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Intel, Microsoft Partner for Fully Homomorphic Encryption Development


Intel has joined the Defense Advanced Research Projects Agency (DARPA) Data Protection in Virtual Environments (DPRIVE) program. The chip company will work with Microsoft to drive fully homomorphic encryption (FHE) development.

As a DPRIVE contributor, Intel will design an application-specific integrated circuit (ASIC) accelerator to reduce the performance overhead associated with FHE, the company said. The accelerator could improve FHE workload execution over existing CPU-driven systems and reduce cryptograms' processing time by five orders of magnitude.

In addition, Intel will assess its progress against pre-established performance targets on AI training and inference workloads using homomorphically encrypted data during the program, the company stated. It also will work with Microsoft and international standards bodies to develop FHE guidelines.


DPRIVE is a multiyear program that focuses on finding solutions to provide computing on fully encrypted data without access to decryption keys, Intel said. Along with Intel's research team, DPRIVE is backed by research teams from Duality Technologies, Galois and SRI International.

Research teams will develop an FHE accelerator hardware and software stack that reduces the computational overhead required to make FHE calculations, DARPA noted. They also will create accelerator architectures that are flexible, scalable and programmable and explore various approaches with different native word sizes.

Furthermore, research teams are exploring new approaches to memory management, data structures and programming models and verification methods, DARPA said. This ensures that research teams can validate that FHE implementation is correct-by-design.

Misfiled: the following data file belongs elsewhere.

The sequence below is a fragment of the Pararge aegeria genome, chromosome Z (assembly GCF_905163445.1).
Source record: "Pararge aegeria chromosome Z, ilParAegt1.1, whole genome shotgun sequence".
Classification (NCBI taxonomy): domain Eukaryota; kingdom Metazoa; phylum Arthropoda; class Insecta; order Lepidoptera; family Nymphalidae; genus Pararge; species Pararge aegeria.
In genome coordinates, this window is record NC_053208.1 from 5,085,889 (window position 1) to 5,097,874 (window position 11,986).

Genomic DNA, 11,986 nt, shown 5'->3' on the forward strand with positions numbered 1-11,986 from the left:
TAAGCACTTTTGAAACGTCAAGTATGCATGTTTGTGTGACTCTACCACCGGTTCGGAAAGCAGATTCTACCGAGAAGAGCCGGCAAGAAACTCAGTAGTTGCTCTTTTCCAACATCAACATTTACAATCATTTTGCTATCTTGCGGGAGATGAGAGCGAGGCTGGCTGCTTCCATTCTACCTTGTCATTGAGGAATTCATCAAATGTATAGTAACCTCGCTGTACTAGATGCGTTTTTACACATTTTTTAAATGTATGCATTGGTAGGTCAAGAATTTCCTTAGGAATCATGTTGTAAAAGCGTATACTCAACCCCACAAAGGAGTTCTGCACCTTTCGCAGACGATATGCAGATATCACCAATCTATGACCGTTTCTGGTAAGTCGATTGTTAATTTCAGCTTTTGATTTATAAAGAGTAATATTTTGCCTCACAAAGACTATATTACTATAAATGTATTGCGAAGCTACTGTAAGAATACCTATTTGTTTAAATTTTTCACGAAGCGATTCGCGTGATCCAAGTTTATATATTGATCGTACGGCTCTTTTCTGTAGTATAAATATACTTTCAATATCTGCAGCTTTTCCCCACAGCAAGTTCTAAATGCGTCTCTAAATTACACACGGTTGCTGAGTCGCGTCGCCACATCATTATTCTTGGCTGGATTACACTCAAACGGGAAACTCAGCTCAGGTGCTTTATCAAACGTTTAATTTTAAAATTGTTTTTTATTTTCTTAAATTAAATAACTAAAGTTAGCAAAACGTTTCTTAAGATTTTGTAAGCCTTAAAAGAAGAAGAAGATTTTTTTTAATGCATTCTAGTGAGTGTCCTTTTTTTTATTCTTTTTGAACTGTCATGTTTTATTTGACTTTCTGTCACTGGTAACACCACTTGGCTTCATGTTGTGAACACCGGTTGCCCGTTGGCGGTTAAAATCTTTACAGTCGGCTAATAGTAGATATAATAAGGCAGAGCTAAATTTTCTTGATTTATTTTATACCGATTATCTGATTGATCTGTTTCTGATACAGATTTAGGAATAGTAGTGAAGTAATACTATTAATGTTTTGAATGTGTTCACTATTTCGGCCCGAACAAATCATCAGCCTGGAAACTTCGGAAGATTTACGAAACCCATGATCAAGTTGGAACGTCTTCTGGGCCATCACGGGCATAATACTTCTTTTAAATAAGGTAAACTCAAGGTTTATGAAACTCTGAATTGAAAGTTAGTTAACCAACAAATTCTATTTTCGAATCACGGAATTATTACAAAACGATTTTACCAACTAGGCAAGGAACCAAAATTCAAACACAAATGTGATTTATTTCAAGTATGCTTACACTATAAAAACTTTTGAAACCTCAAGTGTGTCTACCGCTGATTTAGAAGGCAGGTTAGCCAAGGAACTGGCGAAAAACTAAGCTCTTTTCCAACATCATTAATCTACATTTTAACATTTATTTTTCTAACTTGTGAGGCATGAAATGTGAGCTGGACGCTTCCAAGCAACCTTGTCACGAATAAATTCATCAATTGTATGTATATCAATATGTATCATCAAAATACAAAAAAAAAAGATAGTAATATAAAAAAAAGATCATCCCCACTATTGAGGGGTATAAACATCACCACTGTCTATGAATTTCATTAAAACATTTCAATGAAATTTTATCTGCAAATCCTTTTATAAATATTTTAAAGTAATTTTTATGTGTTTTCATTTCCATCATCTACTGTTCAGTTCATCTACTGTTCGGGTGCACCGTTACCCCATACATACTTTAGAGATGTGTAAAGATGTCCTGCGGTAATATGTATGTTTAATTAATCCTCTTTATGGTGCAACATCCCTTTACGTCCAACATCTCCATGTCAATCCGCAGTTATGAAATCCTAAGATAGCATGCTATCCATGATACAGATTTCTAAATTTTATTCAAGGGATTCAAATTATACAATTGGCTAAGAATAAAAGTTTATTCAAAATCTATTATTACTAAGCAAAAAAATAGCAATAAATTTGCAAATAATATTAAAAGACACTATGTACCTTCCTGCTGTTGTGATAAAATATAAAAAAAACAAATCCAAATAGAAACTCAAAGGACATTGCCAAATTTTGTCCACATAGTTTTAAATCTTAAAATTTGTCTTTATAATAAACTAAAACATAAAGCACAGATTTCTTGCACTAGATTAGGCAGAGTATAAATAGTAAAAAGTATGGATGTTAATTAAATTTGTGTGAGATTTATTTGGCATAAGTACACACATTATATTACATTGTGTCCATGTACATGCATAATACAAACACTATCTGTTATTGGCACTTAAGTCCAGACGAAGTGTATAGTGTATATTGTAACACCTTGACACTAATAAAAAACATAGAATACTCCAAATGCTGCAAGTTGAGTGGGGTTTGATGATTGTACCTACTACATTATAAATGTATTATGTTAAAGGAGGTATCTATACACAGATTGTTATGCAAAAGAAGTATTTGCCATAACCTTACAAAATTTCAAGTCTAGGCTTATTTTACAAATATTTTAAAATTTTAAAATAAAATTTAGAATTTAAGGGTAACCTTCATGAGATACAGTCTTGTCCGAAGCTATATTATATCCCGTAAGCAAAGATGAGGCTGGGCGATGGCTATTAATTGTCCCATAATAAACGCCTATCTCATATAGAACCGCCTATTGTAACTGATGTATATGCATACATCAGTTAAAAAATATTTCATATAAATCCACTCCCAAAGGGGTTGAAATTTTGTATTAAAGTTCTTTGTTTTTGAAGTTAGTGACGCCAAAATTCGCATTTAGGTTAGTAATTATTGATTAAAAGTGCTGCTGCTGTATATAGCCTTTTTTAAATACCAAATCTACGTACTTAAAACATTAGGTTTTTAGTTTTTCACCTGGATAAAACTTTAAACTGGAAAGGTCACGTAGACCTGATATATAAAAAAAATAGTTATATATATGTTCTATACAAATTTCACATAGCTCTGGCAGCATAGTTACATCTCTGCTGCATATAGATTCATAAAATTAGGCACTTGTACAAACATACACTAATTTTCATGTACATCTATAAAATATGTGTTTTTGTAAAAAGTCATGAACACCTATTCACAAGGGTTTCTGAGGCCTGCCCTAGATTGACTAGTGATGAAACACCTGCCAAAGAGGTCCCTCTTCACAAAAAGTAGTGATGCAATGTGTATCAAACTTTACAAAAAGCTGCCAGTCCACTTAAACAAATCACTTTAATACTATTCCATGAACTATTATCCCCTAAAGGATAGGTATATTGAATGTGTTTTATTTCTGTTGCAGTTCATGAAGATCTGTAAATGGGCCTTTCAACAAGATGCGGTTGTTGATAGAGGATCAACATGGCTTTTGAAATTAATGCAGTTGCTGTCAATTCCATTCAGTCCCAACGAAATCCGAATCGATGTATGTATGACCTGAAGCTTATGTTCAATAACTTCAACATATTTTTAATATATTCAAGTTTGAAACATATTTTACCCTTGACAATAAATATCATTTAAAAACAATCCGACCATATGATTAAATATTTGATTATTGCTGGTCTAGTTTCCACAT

A Closer Look at FHE

FHE is a data security approach that uses cryptography to provide mathematical proof of encryption, according to DARPA. In doing so, FHE eliminates the need for decryption.

Traditional encryption protects data while stored or in transmission but requires decryption to perform a computation, analyze it or employ it to train a machine learning model, DARPA pointed out. Meanwhile, decryption increases the risk of a data compromise or leak.

Comparatively, FHE enables computation on encrypted information, DARPA indicated. It empowers users to get the most value out of their sensitive data while minimizing its exposure to security risks.

IBM Releases FHE Offerings

FHE research is ongoing, and IBM Security has already integrated several FHE offerings into its portfolio.

IBM in December 2o20 launched services that allow companies to experiment with FHE. It also unveiled an FHE toolkit designed to help organizations protect data on Apple macOS and iOS operating systems.

Dan Kobialka

Dan Kobialka is senior contributing editor, MSSP Alert and ChannelE2E. He covers IT security, IT service provider business strategies and partner programs. Dan holds a M.A. in Print and Multimedia Journalism from Emerson College and a B.A. in English from Bridgewater State University. In his free time, Dan enjoys jogging, traveling, playing sports, touring breweries and watching football.